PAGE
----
Its always good to find something interesting, especially if no one can identify the bird. At the weekend I was working my usual patch down at Sumburgh
I had been down at Sumburgh garden where Blackbird, Robin, Twite, Sparrow and Starling showed.
Walking up the single track road to the farm I noticed around 20 thrush flying out of the crop with most landing on the wall.
I was scanning through when something with a reddish colour moved across my line of vision which I originally thought it could have been the Robin from the garden. Moving closer to the area a small Redstart was on the wall
First though was a Black Redstart, often see on Shetland at this time of year. A couple of photos later and I moved forward again. This bird looked odd, more like an 1st winter eastern Black Redstart, very rare to the UK
I followed it along the wall, it flew down to the back of the wall then reappeared further along and it continued up to the southern bend near the farm, then flew strongly back down.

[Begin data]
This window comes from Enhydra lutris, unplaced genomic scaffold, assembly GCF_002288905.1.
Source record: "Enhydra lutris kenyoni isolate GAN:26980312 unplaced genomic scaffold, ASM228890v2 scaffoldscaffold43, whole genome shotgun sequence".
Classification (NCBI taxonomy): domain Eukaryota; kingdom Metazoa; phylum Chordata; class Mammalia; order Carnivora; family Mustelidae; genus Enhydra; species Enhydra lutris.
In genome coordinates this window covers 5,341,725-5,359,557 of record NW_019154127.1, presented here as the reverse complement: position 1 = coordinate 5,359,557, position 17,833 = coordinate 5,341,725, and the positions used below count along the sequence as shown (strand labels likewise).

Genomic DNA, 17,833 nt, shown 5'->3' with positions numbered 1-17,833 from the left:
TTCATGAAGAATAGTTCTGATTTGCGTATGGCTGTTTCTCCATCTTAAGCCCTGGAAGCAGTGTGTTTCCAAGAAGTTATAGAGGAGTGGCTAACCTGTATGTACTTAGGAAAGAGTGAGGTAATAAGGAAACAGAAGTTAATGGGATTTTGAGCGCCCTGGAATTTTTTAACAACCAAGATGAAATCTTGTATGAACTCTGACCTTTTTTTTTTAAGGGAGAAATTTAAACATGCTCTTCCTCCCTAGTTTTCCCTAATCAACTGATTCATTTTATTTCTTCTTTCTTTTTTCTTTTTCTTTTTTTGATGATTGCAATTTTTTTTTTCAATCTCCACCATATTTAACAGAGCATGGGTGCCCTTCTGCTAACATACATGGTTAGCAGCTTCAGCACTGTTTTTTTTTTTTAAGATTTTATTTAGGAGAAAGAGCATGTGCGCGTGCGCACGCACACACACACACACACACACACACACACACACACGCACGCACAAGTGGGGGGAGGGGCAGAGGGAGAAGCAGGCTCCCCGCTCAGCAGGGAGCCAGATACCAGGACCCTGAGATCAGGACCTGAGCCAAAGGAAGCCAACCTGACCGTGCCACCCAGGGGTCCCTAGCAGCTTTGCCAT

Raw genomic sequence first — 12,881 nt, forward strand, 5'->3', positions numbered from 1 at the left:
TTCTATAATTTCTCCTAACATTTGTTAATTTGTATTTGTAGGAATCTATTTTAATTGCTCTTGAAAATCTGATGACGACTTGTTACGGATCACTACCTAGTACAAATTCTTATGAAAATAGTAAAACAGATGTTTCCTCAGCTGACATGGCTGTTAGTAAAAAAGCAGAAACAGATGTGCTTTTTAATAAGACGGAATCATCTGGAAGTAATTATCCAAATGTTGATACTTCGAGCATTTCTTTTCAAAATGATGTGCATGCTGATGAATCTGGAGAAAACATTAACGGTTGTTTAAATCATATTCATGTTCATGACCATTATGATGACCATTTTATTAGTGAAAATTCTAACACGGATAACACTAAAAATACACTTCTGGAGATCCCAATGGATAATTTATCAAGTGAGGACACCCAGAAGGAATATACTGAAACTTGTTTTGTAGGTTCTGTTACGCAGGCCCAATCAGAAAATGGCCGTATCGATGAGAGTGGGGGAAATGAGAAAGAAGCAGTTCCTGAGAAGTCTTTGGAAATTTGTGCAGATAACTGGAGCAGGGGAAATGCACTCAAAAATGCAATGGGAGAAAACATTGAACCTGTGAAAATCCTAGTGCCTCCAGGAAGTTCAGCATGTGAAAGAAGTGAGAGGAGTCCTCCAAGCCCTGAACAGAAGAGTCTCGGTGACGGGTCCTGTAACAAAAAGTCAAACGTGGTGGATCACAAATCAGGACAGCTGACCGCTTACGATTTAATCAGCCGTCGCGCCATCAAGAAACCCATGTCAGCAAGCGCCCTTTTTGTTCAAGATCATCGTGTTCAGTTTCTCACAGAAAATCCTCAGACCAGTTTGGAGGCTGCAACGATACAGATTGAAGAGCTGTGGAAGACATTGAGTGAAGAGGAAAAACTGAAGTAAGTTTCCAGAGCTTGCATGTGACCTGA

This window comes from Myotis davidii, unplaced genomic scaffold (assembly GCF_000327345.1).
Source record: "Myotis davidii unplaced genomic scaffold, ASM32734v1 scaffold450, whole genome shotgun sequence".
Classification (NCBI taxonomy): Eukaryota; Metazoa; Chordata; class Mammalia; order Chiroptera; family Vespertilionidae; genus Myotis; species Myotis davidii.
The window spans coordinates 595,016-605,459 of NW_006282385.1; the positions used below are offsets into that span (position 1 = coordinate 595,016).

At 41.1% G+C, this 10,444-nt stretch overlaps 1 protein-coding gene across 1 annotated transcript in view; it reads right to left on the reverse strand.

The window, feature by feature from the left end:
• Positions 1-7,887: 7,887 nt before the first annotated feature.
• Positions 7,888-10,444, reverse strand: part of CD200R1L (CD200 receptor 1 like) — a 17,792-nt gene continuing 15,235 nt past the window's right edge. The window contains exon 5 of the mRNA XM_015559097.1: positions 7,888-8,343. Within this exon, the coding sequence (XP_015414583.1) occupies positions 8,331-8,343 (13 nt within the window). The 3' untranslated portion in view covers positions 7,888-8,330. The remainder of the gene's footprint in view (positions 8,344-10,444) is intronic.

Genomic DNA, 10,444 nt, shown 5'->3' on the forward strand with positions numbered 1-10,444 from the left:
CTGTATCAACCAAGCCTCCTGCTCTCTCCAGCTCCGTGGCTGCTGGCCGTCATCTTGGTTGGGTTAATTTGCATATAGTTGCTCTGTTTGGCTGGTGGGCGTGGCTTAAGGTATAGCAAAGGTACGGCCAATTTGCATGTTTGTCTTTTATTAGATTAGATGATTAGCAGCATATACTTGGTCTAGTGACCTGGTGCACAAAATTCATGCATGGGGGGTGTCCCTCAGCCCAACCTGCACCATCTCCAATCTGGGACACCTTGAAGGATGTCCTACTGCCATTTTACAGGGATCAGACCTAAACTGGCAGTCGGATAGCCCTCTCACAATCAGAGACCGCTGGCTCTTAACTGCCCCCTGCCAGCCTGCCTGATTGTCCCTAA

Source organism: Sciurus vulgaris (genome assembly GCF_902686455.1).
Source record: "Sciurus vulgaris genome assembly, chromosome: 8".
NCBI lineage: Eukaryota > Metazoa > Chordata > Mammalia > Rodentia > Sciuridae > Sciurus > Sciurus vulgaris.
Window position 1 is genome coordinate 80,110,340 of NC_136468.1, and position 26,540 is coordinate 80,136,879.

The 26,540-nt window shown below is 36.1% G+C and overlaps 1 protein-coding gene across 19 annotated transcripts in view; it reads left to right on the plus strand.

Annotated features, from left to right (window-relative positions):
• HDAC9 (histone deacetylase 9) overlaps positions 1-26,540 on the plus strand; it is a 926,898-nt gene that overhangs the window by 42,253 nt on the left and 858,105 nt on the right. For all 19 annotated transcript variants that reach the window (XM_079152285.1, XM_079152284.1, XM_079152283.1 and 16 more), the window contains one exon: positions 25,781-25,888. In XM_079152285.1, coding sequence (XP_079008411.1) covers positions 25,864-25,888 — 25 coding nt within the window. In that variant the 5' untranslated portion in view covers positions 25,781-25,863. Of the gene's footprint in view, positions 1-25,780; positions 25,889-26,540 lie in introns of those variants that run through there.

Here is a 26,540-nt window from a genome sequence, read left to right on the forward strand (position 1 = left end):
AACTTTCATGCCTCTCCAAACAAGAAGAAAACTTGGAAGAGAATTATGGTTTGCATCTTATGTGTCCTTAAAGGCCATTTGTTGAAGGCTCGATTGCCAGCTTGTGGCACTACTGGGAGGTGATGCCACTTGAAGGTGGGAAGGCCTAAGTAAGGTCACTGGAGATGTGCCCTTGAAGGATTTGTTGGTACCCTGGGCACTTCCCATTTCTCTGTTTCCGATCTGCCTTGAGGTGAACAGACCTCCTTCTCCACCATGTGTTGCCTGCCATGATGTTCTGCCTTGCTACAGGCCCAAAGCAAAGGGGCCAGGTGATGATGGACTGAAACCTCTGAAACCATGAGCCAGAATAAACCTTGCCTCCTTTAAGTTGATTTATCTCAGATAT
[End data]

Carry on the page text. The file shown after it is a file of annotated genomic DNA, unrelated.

I relocated the bird, now on the original wall going east just near the substation. It was now further away and flying down into the crop to feed.
I wanted more information so went home and looked in `Britain's Birds' an excellent reference book showing photos rather than drawings. One bird stood out and it was very like the eastern Black Redstart showed, with a few differences.
First it lacked the blackish chest, this bird had more of a collar, but had the same orange underbody colour extending along the tail. It also had a white flash to the wing.
I contact Hugh Harrop, one of the authors of the BB book sending him a photo. He shot down to the site in fading light and managed some photos as well. only one person responded to my message on WhatsApp, saying it wasn't an Eastern Black redstart, but said it was an odd bird.
Hugh got back later when he had chance to process his photos and even he was unsure. He then sent photos to a friend in Israel and an expert down south.
Thoughts are, it could be a Samamiscius raced Redstart which can be found from the Crimean Peninsular, central Asia, Turkey & Middle East- thanks to Hugh Harrop for this information, although not 100% guaranteed. It may be a 1st autumn male Ehrenberg's Redstart (Phoenicurus phoenicurus samamiscus) which is very similar to an Eastern Redstart